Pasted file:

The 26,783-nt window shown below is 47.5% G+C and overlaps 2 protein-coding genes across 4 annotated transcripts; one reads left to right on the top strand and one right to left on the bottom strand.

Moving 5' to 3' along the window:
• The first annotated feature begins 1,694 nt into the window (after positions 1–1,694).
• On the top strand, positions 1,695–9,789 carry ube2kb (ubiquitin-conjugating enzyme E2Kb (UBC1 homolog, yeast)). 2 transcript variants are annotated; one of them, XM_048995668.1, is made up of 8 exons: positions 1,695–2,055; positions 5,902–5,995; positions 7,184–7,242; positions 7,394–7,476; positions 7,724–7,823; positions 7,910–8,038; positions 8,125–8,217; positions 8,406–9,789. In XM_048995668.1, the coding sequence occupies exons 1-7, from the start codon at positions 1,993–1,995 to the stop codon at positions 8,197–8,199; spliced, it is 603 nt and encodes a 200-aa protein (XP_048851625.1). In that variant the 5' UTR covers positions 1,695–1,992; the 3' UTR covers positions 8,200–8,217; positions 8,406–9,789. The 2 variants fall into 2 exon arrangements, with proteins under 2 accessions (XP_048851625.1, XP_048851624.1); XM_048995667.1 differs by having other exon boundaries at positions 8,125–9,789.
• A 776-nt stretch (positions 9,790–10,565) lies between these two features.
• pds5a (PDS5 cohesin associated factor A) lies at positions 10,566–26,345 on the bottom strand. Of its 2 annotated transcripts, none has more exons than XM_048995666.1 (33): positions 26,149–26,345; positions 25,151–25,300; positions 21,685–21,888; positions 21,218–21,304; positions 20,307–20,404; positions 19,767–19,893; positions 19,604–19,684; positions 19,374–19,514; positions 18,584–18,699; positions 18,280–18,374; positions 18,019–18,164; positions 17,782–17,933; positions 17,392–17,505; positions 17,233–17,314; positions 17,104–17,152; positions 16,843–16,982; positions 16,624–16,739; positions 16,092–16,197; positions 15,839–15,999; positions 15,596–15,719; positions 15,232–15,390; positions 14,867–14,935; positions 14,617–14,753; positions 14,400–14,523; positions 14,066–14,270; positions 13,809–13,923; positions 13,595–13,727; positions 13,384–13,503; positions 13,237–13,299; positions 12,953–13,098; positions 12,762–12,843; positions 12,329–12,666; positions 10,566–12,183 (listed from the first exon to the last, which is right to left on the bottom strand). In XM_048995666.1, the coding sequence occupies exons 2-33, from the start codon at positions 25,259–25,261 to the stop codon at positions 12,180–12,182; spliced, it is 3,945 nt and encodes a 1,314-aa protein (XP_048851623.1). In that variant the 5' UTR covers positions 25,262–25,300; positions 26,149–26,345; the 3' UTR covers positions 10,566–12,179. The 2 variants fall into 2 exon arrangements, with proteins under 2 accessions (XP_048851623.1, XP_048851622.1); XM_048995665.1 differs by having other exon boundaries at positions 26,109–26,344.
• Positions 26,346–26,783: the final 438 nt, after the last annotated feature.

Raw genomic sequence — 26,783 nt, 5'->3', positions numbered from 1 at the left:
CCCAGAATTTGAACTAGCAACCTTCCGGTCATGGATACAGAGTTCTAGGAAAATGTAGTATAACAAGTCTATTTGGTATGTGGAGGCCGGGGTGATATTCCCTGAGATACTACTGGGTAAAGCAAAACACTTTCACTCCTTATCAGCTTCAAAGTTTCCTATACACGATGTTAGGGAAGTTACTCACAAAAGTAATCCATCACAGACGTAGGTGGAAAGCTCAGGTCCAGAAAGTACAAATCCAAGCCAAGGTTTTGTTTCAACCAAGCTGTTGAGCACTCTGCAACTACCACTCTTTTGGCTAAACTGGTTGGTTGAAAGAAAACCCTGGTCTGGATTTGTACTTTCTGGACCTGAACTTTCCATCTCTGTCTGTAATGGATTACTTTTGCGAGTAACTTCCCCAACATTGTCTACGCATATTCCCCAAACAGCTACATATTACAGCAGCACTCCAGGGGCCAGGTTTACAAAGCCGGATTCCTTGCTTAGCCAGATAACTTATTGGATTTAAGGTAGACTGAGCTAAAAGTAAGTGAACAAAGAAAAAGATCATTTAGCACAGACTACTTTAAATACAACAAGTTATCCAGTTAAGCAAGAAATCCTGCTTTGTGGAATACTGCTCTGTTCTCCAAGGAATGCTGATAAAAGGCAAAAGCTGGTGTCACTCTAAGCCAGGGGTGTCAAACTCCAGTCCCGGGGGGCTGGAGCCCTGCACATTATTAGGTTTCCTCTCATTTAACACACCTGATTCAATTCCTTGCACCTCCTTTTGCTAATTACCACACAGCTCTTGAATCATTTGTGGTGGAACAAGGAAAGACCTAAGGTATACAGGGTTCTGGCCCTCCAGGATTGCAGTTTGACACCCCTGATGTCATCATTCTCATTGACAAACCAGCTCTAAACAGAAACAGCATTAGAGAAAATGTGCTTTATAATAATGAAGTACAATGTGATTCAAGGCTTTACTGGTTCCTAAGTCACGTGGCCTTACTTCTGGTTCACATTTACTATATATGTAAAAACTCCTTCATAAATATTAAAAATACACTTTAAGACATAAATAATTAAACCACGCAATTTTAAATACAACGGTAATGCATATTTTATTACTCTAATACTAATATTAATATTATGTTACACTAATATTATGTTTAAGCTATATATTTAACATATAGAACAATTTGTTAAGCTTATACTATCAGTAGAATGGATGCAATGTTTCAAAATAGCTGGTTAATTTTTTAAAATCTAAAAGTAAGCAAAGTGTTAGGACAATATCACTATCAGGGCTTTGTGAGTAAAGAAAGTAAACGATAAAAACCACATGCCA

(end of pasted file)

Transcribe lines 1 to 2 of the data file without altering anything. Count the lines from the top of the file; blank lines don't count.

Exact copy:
The 26,783-nt window shown below is 47.5% G+C and overlaps 2 protein-coding genes across 4 annotated transcripts; one reads left to right on the top strand and one right to left on the bottom strand.

Moving 5' to 3' along the window: